Saturday, October 13, 2007

Peace Hut Storytelling Circles

We walk towards a small round building with a tin pointed roof. As we enter I notice colorful mats laying on the ledge that circles the inside parameter of the room. Three small square shuttered windows give views of a beautiful mountain, a blue and white school with children playing, and an abandoned, scorched, and blackened church. This simple structure is one of the many Center for Victims of Torture Peace Huts in Liberia. These simple structures provide for clients a safe place of refuge for their healing work, to share their stories, and to reclaim their lives, however today will be different. Nine trained peer Liberian counselors in Kalahoun will explore stories. We sit on the mats, say an Islamic prayer, do introductions, and begin.

I explain I am there to gather stories for the CVT Story Project and about the upcoming training session on using of story clinically. To start the conversation I tell a personal story of how I would sneak into a room of adults to listen to the stories about World War II, the depression, and the old days. The group responds and shares their stories about listening to story. An older man tells of the storytellers in his village who dressed in traditional garb would tell stories. The younger members of the group express interest; they have not experienced storytelling in this way.

As we continue the counselors focus the discussion primarily on their clients telling their stories and the need to create a safe, empathic, and supportive environment for their clients. They speak of storytelling as a way to make a point, teach a lesson, or inspire someone to be strong. The counselors give several examples of such stories. I recognize that the training session has begun.

One of the stories is of a man who is in despair for he has lost everything but a loin cloth. He is about to throw himself into the river. He hears a voice from behind a bush. And he sees that the man is naked.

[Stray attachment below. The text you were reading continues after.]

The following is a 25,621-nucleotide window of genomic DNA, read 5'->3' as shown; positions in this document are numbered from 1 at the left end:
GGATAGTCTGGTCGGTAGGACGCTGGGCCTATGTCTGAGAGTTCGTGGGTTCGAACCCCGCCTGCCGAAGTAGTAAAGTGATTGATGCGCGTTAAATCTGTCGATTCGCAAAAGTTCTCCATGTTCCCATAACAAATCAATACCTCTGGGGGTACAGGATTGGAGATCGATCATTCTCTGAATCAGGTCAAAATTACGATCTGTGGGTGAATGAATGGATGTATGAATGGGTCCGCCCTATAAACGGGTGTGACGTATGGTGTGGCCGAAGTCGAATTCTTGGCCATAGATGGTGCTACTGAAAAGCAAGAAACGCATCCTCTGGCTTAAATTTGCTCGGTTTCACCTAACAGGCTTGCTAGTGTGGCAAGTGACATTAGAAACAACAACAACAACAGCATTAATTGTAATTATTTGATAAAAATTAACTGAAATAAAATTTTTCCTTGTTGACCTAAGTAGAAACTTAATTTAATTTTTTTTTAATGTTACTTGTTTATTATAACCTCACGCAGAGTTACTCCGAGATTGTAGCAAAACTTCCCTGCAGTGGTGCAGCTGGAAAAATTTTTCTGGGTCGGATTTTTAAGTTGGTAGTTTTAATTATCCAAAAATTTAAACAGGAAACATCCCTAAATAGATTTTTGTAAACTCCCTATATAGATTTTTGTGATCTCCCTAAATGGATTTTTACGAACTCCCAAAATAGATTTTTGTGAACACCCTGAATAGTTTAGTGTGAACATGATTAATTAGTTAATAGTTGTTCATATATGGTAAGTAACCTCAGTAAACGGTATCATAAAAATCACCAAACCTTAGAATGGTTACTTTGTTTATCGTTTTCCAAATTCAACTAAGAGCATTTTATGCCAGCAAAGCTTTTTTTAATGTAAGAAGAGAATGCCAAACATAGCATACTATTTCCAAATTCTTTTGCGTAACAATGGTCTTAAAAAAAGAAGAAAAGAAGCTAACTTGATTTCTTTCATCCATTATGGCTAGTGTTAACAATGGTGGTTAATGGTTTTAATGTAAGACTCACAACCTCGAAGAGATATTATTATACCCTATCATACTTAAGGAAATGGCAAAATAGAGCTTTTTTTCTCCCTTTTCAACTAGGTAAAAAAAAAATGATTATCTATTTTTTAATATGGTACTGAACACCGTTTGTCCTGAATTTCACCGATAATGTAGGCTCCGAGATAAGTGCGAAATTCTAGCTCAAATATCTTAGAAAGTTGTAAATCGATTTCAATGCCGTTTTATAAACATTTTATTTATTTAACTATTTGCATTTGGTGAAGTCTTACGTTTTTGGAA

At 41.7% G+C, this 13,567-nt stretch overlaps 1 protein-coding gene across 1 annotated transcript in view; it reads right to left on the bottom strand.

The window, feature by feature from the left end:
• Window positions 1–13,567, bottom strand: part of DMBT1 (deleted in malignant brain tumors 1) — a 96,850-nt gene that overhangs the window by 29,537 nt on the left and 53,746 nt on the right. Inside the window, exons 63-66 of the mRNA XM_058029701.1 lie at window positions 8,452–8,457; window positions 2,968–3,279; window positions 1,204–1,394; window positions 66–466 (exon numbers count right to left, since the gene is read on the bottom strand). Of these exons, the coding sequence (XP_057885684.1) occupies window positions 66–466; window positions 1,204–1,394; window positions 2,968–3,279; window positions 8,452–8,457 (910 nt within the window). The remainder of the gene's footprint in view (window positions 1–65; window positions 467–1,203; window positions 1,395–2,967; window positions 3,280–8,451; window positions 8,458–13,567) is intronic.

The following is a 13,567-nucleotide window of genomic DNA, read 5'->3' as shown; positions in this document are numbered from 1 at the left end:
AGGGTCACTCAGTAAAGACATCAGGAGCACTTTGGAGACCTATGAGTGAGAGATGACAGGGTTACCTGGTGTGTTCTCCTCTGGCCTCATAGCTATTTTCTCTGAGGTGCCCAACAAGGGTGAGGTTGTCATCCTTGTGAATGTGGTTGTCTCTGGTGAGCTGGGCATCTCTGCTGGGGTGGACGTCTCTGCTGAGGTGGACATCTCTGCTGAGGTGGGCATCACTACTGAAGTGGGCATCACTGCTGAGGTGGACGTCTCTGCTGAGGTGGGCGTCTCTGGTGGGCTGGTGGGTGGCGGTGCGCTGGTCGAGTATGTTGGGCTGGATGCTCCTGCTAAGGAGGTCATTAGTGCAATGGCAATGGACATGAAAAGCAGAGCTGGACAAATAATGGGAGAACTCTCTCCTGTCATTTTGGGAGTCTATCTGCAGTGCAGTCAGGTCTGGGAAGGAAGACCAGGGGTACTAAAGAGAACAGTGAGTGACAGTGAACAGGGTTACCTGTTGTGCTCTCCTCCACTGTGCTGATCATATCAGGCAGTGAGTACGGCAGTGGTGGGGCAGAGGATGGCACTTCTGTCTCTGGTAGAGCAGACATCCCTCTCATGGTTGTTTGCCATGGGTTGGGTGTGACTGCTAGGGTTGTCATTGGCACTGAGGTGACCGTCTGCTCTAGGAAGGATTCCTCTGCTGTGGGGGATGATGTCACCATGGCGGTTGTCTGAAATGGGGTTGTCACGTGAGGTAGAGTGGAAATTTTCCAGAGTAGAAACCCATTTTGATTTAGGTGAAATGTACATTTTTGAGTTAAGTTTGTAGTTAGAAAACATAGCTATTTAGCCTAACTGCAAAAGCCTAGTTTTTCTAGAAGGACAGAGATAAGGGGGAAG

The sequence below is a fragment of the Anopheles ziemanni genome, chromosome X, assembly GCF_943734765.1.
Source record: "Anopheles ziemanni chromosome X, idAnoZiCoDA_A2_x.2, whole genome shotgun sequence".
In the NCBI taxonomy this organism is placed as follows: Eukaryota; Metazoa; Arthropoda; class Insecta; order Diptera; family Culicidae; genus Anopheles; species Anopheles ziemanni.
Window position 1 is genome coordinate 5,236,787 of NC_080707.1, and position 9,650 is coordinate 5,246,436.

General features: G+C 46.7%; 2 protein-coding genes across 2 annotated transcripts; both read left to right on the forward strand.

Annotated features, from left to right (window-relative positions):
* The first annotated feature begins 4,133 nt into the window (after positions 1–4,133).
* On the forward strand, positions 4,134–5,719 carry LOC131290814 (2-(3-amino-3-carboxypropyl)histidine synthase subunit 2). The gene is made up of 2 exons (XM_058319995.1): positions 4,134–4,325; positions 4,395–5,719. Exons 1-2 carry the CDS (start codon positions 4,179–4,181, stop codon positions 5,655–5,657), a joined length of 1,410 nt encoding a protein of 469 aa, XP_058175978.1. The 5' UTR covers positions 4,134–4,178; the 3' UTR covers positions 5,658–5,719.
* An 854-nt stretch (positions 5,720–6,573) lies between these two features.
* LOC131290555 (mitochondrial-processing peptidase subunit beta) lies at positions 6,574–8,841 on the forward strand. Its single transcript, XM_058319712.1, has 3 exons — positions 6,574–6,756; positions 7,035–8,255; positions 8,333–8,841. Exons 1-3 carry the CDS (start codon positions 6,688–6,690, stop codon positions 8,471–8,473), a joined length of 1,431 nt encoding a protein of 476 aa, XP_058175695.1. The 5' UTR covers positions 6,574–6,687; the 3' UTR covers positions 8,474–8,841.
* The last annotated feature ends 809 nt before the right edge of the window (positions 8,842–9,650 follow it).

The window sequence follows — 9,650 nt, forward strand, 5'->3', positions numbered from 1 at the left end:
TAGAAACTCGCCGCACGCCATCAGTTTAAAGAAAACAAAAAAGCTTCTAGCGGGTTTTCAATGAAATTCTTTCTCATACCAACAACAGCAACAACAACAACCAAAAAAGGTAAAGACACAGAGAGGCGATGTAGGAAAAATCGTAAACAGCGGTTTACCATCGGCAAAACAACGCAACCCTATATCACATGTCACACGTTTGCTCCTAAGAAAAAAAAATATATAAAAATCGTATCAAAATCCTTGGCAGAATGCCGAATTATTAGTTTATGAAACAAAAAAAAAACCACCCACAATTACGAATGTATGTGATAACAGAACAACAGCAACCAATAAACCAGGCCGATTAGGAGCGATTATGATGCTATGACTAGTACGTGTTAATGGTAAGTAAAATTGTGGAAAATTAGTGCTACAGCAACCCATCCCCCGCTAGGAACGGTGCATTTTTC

“Dear sir…” the naked man says, “if you are going to throw yourself into the river may I please have your loin cloth. For you see I have no clothes.”

The man in seeing that another man is worse off than he, does not throw himself into the river but realizes that he need not feel sorry for himself. As the story finishes they immediately began to discuss the meaning and the lesson of the story.

When asked how they would use the story the conversation returns to the lesson of the story. Discussing story and the lesson and meaning of the story comes naturally to the counselors however, reflection on how to consciously and intentionally use story to foster healing and to teach life skills, such as critical thinking does not.

As the morning continues they tell more stories, experiment, and analyze different stories from their traditions. The counselors stay until they must go and come back as soon as they can. As the morning came to a close a discussion begins on ways to continue. I mention an experience in forming a story circle with a hospice group. The hospice workers would gather once or twice a month to tell the stories of their stories and the stories of their patients. The counselors like the idea and also want to use the time to share other to use with their clients. I agree that for the time that I am in Liberia I will help to facilitate the development of the Peace Hut Story Circle in Kalahoun.

As a side note this experience in Kalahoun is unexpected and is later repeated in the towns of Voinjama and Foya. The plan now is for me to facilitate these groups throughout Lofa County.

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